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So I'm working on some custom parts for my Solstice and while painting some aftermarket stuff, I laid down way to much paint and now I have paint runs. So I know I will have to re sand the part and start over. My question is, what is the best process for doing this? Do I need to sand only the spots with the paint runs, or do I need to sand down those spots plus the entire piece again before repainting? Does anyone have a step by step process? Can someone tell me what sand paper grit I need to start with, numbers and all? Any help with this would be much appreciated:yesnod:.
 

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If you're going to re-paint anyway sand until you get a smooth surface. I'd start with like a 400 grit and work down to 1000 before the paint.
 

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If it a simple plastic or metal part, you can also use the old standby of Easy-Off oven cleaner (provided there's nothing else that can get damaged). Will dissolve the paint off easily - especially if freshly painted. Do it outside and hose off well afterward. Then dry thoroughly and start over.
 

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If it a simple plastic or metal part, you can also use the old standby of Easy-Off oven cleaner (provided there's nothing else that can get damaged). Will dissolve the paint off easily - especially if freshly painted. Do it outside and hose off well afterward. Then dry thoroughly and start over.
Neat trick, never heard of that one...:lol:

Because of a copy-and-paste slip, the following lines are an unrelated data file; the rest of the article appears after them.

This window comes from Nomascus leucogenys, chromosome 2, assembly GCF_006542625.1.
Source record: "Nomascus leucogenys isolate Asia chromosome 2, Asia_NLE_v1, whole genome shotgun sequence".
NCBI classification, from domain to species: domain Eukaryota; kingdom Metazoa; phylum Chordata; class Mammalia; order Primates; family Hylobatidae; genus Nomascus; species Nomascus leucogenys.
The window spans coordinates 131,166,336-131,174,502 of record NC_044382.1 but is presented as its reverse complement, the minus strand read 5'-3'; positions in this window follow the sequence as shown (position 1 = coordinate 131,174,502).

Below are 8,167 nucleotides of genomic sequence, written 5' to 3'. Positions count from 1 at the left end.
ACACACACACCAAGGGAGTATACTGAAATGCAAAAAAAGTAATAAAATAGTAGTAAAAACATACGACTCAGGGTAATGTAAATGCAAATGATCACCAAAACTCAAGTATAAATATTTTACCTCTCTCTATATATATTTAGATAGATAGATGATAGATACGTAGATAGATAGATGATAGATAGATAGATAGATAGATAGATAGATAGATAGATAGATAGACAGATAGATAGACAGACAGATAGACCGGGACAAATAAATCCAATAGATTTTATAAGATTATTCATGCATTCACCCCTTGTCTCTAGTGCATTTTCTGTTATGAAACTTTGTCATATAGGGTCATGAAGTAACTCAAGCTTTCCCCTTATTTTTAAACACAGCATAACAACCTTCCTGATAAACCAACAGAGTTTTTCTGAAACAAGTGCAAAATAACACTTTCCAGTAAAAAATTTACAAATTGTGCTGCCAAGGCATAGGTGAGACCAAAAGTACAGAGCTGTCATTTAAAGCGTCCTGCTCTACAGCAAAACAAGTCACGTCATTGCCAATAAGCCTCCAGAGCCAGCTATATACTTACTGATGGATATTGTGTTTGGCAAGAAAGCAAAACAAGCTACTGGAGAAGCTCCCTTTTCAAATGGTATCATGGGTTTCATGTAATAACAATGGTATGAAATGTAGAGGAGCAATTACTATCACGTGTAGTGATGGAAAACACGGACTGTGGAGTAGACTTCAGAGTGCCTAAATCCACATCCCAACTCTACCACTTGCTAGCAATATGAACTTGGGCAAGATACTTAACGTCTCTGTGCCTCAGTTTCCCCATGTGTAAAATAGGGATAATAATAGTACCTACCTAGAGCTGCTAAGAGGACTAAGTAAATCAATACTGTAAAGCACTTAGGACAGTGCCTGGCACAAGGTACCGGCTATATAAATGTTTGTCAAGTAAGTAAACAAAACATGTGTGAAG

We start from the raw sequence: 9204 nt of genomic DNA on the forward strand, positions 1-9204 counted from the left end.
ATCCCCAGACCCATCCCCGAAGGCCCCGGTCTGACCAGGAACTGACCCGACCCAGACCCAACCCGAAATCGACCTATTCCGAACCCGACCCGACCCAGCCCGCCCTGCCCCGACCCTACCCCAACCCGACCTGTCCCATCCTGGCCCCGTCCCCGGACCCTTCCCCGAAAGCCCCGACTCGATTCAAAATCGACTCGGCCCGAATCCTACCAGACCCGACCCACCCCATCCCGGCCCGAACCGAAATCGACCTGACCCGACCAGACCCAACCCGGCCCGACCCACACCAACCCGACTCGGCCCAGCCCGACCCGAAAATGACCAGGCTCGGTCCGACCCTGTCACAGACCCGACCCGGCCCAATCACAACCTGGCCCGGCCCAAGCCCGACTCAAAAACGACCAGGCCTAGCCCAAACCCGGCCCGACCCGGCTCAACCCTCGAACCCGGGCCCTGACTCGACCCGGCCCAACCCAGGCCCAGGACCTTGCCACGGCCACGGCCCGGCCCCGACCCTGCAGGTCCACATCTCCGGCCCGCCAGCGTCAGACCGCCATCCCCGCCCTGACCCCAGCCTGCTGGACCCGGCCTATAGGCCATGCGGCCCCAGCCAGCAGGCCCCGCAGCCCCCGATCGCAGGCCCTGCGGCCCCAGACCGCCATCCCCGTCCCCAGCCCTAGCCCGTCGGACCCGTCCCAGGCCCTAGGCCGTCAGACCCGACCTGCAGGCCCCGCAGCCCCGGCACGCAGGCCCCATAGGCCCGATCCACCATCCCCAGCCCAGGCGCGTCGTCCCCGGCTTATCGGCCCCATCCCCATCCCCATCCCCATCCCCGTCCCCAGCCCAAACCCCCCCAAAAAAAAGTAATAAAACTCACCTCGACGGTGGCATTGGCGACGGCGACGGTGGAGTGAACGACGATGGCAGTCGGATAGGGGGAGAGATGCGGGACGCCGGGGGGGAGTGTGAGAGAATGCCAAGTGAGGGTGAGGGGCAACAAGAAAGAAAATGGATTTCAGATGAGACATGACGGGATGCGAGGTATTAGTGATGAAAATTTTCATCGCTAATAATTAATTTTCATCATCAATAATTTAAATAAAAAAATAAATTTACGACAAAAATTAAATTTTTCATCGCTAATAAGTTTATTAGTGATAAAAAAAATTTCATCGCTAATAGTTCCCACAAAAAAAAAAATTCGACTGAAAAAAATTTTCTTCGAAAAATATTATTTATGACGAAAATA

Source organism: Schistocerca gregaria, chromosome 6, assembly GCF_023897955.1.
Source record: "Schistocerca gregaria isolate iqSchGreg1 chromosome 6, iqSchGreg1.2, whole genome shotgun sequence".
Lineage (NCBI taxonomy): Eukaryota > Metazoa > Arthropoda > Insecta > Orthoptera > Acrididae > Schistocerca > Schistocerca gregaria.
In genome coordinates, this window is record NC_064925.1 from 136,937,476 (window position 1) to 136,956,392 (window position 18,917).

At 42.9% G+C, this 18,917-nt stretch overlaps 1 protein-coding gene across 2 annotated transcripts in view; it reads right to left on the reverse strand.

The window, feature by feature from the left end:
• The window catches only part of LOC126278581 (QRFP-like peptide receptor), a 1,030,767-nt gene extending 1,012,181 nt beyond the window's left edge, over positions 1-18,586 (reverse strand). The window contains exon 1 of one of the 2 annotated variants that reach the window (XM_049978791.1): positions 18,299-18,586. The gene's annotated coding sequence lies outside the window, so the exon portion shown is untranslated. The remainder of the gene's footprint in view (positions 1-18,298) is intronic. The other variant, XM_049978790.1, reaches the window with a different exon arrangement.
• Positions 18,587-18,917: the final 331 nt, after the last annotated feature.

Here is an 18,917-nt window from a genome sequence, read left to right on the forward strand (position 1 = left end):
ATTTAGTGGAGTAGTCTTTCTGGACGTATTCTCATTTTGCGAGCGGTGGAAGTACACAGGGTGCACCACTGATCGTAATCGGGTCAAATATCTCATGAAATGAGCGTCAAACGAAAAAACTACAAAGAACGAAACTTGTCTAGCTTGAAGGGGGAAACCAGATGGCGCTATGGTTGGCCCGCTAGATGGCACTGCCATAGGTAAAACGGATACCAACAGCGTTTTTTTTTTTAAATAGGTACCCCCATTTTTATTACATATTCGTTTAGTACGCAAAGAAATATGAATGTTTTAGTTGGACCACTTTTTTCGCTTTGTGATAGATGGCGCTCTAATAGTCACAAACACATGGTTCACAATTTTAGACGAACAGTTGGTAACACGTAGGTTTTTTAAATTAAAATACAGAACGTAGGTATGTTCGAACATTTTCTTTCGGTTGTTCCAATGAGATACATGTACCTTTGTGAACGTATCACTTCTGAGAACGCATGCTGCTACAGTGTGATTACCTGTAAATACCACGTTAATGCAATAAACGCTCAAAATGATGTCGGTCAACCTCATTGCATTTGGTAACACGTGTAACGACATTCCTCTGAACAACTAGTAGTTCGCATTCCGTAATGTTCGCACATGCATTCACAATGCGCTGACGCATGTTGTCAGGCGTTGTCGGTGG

So you made my day TS, I learned something new today, now today will not be a wasted day..:thumbs::cool:
 

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You're most welcome ;)

Works even better for removing chrome off chromed plastic.

This is me removing the paint (and chrome) off my headlamp shrouds that had been painted by the PO of the spare headlights I bought for my HID conversion. These were painted some time ago and the paint was well baked and cured, so it took a few reapplications with oven cleaner. For fresh paint it'll take it off in one.

 

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I'm fixing a spot on my sons tail gate and had to re-do it several times. it all depends on the size of what you are painting and if the paint will blend in if you only paint the repaired area. if you are doing base coat and clear coat, you can get away with fixing the area. if it's a single stage then you are better off doing the whole thing. Id wetsand the run with some 220 but be careful, then follow up with 400 then 600 and then you should be OK. if you do get some over spray, a clay brick will take care of that once it fully cures. good luck.
 

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wow, I've never heard of using easy off for new paint. I'll have to try and remember that. I use easy off for all sorts of things. I used to spray it in the exhause pipe on my dirt bike each time I washed it or after a race. gets it nice and clean inside. I also used it as a degreaser and went thru about 5 cans on my Vette. I had some serious caked on stuff and it ate it right off. it will discolor aluminum and it's not good for your hoses but everything else, spray away my friends. it's good stuff.
 

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For a small run, after the paint has thoroughly hardened, you can use a razor blade 90 degrees to the surface and gently scrape many times lengthwise to the run.
 

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Easy on the paint this time...
 

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well, my wife has marveled as my ___ rigging skills and says I can fix anything. I've always been good at painting too. I've done engines, motorcycles, bikes, cars, thousands of things. guess after 40 years of painting stuff, it just comes natural. Hope it turns out good this time.
 
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